Businesses should establish a presence on all possible e-commerce channels in order to thrive, according to online payment platform PayMaya.

Online marketplaces like Lazada and Shopee, direct-to-consumer websites, and “conversational commerce” through social media groups and messaging applications are equally important when it comes to e-commerce. Instead of choosing the “best” platform, businesses should put up as many digital storefronts as possible.

“You should look at e-commerce to be present in all of these locations. If traditional retail is about location, in e-commerce, it’s pretty much the same—but in a different meaning altogether,” said Raymund Villanueva, head of business for QR ecosystems at PayMaya, during the Asia ECOMM Forum on August 13.

This approach should also extend to the payment options, which should include point-of-sale terminals for offline purchases, as well as online checkouts, QR payments, and peer-to-peer transfers for online purchases.

“You will never know what your customers are carrying, what they want to pay with, and also what promos and offerings the individual payment providers or consumers look into to maximize their payment wallets or accounts,” said Mr. Villanueva.

Consumers interface with businesses through different channels, depending on their purpose. According to a report by Salesforce, a customer relationship management platform, customers use search engines for discovering and evaluating businesses while e-mail is for customer service and receiving product ideas and coupons.

When it comes to making purchases, 47% of customers buy from online marketplaces. Twenty-six percent buy from retailer’s websites or applications, 18% from direct-to-consumer websites or applications, and 9% from other emerging purchase points such as WeChat and Instagram.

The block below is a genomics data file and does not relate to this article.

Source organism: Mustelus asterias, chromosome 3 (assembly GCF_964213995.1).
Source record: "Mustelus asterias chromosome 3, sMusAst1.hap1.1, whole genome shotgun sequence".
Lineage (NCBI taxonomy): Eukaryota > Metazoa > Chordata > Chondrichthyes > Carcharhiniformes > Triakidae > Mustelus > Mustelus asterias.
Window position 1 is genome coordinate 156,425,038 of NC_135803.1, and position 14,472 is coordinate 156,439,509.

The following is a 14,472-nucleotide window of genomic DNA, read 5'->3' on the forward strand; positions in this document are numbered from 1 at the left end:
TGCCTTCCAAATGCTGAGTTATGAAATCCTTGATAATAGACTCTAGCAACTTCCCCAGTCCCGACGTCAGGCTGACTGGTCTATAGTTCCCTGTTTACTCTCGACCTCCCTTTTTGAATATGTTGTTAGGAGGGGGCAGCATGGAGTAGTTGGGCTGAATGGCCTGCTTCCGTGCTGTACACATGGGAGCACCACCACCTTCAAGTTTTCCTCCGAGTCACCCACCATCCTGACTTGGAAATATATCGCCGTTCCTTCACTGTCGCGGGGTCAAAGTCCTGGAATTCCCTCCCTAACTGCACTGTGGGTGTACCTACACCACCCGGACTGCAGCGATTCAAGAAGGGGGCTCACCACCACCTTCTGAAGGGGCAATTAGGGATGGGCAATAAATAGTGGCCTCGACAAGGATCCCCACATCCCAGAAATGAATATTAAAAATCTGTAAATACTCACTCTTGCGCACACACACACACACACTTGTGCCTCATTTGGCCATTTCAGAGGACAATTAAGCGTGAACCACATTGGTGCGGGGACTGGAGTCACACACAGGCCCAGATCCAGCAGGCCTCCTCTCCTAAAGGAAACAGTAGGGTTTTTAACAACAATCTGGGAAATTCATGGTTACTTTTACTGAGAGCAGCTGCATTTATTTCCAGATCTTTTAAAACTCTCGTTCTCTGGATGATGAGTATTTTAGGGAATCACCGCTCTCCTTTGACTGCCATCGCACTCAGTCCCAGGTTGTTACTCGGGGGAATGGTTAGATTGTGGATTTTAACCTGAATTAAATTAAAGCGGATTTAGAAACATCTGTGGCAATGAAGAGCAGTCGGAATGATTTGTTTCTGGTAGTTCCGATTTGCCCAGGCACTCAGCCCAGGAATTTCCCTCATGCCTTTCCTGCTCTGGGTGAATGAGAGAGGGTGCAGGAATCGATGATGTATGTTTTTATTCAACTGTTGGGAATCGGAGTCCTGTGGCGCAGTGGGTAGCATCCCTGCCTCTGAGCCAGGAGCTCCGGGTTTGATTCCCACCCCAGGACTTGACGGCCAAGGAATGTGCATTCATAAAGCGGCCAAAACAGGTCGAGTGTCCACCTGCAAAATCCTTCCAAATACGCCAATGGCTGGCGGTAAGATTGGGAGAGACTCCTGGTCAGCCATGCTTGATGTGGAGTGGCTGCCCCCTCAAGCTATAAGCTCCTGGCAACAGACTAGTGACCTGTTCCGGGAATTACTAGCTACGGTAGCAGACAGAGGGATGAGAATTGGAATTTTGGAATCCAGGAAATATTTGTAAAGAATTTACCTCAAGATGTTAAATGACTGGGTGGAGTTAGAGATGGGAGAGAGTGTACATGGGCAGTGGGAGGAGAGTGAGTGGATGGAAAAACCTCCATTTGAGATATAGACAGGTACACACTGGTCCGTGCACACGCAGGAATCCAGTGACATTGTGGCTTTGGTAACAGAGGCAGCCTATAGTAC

However, there are risks to online transactions. Private information from consumers may be hacked by malicious parties. In the same forum, the National Privacy Commission reported that 44% of data breaches were caused by such attacks.

The Department of Trade and Industry also reported separately that consumer complaints involving online transactions rose by 89.99% during the enhanced community quarantine. Most revolved around overpricing of essential goods, poor customer service, and deceptive sales acts and practices.

In spite of such risks, the dependence on e-commerce may be here to stay, especially with the changes caused by COVID-19. “People have fundamentally changed their behavior, and they’ve learned the benefits of e-commerce, whether it’s the plethora of choice or the cheaper options, and the convenience of it all. What’s more is that… they’re teaching other people to change their behavior as well,” said John Rubio, country director of Facebook.

Businesses must broaden their e-commerce presence, even if the costs may initially shock them, he added. “Yes, these are new costs that you need to get used to, but at the same time, this is where the new businesses are coming. Most people invest in a new location by building a new building. It should be the same mindset when you’re building a new e-commerce presence in a new channel,” said Mr. Villanueva.